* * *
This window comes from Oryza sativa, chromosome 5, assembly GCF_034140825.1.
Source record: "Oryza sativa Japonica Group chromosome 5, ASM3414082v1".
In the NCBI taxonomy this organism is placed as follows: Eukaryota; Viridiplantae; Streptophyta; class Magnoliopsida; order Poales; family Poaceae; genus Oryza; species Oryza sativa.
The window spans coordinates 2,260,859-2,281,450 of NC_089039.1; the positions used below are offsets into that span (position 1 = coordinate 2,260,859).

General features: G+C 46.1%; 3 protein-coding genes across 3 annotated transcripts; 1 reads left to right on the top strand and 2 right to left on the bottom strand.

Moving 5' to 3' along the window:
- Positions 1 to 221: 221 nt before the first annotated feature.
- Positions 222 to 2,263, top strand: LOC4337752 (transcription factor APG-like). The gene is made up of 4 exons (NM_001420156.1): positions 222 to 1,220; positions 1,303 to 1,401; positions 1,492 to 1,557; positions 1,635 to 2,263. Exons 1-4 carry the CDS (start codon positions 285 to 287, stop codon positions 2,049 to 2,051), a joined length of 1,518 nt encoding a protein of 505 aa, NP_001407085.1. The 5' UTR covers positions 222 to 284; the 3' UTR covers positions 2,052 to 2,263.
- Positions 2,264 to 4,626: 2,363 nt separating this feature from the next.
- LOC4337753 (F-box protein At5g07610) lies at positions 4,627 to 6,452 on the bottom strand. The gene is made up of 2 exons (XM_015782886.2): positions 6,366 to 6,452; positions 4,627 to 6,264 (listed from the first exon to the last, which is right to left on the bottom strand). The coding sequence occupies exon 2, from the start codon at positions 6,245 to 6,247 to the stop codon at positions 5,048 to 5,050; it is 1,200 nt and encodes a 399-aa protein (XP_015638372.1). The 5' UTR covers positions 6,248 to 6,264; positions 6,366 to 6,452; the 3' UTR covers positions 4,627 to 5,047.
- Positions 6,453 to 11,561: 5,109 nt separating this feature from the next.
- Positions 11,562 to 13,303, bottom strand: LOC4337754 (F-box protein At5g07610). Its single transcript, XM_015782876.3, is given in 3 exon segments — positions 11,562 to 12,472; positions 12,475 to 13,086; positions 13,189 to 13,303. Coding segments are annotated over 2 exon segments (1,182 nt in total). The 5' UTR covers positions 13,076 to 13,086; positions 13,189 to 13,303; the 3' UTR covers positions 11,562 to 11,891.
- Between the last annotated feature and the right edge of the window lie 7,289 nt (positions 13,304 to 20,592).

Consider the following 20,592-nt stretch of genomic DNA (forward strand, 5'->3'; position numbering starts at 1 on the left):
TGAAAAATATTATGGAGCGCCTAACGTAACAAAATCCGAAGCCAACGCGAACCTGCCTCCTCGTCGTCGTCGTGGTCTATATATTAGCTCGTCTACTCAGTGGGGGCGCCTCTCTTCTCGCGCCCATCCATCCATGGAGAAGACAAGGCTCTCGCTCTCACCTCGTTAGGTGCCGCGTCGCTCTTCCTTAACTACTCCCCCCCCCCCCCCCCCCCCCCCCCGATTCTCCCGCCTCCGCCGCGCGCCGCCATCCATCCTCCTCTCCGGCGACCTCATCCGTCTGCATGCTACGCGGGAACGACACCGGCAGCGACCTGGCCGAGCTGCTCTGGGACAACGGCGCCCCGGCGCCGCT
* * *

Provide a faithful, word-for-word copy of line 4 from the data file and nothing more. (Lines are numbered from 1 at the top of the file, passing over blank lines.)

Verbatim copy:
The window spans coordinates 2,260,859-2,281,450 of NC_089039.1; the positions used below are offsets into that span (position 1 = coordinate 2,260,859).